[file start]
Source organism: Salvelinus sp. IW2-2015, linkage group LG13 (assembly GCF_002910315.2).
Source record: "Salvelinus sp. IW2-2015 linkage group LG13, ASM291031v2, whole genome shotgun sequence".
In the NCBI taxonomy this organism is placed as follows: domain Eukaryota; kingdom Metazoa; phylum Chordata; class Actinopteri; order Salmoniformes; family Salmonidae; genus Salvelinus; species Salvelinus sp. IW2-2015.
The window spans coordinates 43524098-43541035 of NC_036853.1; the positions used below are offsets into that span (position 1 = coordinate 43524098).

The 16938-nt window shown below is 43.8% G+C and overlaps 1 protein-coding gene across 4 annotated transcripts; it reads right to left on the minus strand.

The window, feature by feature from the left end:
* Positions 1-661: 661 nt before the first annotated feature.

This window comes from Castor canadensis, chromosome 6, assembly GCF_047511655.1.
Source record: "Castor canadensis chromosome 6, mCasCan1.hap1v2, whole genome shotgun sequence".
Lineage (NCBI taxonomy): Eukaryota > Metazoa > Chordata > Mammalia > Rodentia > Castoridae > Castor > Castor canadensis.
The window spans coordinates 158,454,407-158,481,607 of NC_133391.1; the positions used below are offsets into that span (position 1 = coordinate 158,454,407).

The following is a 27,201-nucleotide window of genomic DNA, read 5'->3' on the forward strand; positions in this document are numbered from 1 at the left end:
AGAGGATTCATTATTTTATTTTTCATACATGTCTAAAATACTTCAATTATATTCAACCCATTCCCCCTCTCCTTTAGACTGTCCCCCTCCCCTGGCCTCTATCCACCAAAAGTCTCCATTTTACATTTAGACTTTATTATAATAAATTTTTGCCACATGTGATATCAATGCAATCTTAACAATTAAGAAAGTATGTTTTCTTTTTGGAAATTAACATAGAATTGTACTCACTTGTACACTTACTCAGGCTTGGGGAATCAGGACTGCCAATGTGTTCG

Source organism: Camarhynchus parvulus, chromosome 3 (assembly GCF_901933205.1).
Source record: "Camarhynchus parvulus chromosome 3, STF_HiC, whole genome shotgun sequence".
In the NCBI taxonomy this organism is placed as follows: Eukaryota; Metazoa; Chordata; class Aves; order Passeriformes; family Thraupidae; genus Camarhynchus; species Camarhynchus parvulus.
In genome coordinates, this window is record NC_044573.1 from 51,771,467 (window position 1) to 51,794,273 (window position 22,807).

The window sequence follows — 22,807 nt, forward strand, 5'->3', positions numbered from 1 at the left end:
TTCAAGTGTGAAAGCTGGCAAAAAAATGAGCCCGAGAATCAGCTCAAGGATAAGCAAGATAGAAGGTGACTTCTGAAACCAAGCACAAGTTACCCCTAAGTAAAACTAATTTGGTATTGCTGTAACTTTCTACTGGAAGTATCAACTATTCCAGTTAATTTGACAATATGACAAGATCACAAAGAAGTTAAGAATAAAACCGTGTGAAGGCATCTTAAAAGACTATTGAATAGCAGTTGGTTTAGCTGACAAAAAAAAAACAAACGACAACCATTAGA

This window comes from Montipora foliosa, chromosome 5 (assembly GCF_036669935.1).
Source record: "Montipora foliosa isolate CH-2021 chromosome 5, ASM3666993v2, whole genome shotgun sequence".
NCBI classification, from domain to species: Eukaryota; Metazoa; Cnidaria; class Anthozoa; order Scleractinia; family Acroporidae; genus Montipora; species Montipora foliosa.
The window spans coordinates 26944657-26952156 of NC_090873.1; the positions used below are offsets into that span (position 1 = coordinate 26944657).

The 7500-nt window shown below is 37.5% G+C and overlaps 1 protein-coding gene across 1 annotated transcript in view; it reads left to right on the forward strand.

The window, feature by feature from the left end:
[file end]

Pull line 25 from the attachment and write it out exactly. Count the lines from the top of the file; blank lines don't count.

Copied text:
The window, feature by feature from the left end: